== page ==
PHOENIX (AP) — The search for a suspect in a string of Phoenix freeway shootings took on a frenzied pace Thursday, with a panicked public flooding a police hotline with tips.
Police confirmed one of these reports as a shooting, raising to 11 the number of vehicles struck on Phoenix-area freeways since Aug. 29. Eight were hit by bullets and three by projectiles such as BBs and pellets.
One girl's face was cut by glass as a bullet shattered her window.
Authorities are appealing for help through social media, news conferences, TV interviews and freeway billboards. The messages have morphed from "report suspicious activity" to "shooting tips" to the more ominous "I-10 shooter tip line" on Thursday.
Thousands of tips have come in, many proving to be false leads based on road hazards routine in Arizona, like windshields cracked by loose rocks sent airborne by the tires of other vehicles.
On Thursday alone, drivers reported possible shootings of an armored truck, two cars and two tractor-trailers. Authorities and TV crews scrambled to these scenes, only to discover minor damage.
Only one of these proved to be a shooting, Department of Public Safety spokesman Raul Garcia said. A commercial truck driver found a bullet hole in his cargo area after making hours of deliveries, so it was impossible to know where or exactly when it happened.
As the shootings intensify and get more attention, many drivers are taking alternate routes.
Ron Freeman, who works at a truck stop near Interstate 10, said he called his wife and family and told them to stay off the freeway until the situation calms down.
"It's kind of spooky, man, when people can't drive up and down the interstate unless they're getting shot at," Freeman said.
The shootings haven't fit any obvious pattern. Most happened on Interstate 10, a main route through Phoenix. Bullets have been fired at various times of the day, striking a seemingly random assortment of vehicles, from an empty bus to tractor-trailers to pickup trucks, cars and SUVs.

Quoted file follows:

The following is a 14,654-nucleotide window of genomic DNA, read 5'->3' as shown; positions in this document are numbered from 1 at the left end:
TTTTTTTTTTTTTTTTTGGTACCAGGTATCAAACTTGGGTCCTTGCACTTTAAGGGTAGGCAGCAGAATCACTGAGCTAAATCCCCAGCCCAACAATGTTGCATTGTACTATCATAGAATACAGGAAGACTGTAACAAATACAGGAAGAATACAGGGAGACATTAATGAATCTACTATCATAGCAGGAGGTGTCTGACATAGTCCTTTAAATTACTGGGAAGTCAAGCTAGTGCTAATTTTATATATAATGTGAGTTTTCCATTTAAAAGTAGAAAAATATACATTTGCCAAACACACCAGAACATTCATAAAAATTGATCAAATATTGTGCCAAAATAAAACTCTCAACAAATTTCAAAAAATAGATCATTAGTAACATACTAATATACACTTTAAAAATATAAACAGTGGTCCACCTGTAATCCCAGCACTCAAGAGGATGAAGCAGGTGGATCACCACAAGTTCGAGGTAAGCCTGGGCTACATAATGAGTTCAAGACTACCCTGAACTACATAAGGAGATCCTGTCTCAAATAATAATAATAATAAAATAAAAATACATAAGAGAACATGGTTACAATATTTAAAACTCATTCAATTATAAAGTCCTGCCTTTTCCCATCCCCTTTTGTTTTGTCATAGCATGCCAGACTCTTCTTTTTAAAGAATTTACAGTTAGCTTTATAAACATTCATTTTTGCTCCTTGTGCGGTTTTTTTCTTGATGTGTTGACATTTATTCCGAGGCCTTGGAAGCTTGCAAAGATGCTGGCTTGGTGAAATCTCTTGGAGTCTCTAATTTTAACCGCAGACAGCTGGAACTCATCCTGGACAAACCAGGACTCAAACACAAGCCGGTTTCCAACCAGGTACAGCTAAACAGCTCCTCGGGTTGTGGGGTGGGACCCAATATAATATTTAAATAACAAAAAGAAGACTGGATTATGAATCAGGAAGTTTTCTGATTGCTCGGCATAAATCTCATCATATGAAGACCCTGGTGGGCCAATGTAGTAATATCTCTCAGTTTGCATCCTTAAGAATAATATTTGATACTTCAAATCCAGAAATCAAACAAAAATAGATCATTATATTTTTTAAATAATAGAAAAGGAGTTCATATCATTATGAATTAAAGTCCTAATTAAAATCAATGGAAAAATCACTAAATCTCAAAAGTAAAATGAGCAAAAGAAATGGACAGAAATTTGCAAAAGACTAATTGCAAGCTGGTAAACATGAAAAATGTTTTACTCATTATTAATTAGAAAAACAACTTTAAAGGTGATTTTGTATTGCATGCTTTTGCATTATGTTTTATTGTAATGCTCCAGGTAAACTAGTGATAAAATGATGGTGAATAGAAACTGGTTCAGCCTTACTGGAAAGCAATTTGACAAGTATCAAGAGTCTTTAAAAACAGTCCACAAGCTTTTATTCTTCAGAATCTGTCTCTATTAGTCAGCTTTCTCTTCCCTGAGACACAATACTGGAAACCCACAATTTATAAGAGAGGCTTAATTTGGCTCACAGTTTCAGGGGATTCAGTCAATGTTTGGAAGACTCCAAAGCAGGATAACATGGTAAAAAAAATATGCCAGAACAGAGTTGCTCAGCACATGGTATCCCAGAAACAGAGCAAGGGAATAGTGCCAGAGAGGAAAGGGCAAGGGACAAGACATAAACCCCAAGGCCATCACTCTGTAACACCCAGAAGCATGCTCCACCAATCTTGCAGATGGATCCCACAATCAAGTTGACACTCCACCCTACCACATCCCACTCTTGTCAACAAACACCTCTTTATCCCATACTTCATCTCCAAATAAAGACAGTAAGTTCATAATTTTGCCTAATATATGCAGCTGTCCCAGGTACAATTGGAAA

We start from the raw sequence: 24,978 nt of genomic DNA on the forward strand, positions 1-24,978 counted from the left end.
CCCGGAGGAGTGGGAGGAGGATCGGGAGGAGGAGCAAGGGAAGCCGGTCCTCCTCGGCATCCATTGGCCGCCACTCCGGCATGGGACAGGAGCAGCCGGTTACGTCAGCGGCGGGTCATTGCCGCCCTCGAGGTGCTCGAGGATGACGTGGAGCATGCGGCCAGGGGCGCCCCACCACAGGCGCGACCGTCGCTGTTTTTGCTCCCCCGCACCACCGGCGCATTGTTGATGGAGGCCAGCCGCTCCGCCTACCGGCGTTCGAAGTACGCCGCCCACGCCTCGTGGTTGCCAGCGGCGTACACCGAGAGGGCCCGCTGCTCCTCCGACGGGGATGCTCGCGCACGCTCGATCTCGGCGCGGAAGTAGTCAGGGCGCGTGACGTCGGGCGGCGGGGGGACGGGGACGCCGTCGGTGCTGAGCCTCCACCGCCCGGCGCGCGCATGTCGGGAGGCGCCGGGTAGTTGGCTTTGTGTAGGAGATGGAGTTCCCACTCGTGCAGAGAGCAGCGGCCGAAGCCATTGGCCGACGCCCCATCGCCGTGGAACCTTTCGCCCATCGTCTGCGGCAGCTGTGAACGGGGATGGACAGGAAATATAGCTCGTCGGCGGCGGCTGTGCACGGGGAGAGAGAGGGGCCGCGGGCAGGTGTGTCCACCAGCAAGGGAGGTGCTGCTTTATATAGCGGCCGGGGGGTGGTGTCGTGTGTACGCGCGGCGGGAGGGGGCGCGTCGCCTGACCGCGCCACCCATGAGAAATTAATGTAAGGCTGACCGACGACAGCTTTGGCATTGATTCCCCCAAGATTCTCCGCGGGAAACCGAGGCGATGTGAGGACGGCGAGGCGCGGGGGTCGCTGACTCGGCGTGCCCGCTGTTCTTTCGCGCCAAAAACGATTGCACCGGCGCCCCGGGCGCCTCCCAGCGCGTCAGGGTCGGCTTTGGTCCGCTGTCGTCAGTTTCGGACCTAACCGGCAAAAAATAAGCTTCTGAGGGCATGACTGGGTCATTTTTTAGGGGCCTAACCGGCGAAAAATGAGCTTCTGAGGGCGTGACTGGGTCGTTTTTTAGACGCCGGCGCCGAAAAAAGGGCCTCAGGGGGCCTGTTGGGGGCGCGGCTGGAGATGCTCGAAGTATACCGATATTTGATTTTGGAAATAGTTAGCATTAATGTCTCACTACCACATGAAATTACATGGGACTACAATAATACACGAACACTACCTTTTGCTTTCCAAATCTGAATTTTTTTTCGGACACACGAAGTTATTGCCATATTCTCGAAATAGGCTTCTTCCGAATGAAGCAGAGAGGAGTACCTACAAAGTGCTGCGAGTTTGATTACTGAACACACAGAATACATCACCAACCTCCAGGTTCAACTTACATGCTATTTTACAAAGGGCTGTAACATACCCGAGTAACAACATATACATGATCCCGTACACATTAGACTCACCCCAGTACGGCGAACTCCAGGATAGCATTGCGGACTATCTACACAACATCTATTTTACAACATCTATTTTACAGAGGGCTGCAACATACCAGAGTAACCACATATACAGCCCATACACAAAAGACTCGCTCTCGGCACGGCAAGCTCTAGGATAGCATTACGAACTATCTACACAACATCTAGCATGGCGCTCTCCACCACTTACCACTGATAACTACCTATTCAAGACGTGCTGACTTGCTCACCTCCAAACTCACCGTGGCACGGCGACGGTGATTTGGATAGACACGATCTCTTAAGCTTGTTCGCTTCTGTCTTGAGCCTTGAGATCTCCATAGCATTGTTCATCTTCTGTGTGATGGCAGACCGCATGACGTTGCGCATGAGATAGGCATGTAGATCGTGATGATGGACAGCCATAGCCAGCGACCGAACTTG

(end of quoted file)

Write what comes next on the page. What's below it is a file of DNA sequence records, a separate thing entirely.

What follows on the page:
Helicopters flew up and down Interstate 10 on Thursday as an officer monitored a wall of TV monitors carrying live surveillance video from every freeway in metro Phoenix. The Arizona Department of Public Safety has enlisted the help of the FBI, Bureau of Alcohol, Tobacco, Firearms and Explosives, local police and undercover law enforcement officers.
"We have a number of officers ... both uniformed, non-uniformed, plainclothes, undercover vehicles, marked vehicles on the road patrolling, looking for the suspect, looking for leads," said Bart Graves, another DPS spokesman.
Many longtime Phoenix residents still remember the random shootings that terrorized the public a decade ago. Nearly 30 people were shot, and eight killed, including a cyclist who was riding down the street and a man who was sleeping at a bus stop. Two men were eventually caught and convicted.
These shootings also recall other random highway and roadside shootings, most notably the sniper attacks that terrorized the nation's capital more than a decade ago before two men were captured there.
Sheriff Zach Scott of Franklin County, Ohio, knows exactly what Arizona authorities are going through.
He was a lead investigator when drivers were frightened by Ohio freeway shootings over several months in 2002 and 2003, one of them deadly. They set up an emergency operations center and staffed a task force from 10 different agencies to field calls, taking in more than 5,000 tips.
The most valuable one came from a relative of Charles McCoy Jr., who called to report that "I got a nephew who acts crazy and has a gun and might have something to do with this," Scott recalled.
McCoy fled to Las Vegas and was arrested there on St. Patrick's Day 2003.
AP writers Jacques Billeaud in Phoenix and Sadie Gurman in Denver contributed to this report.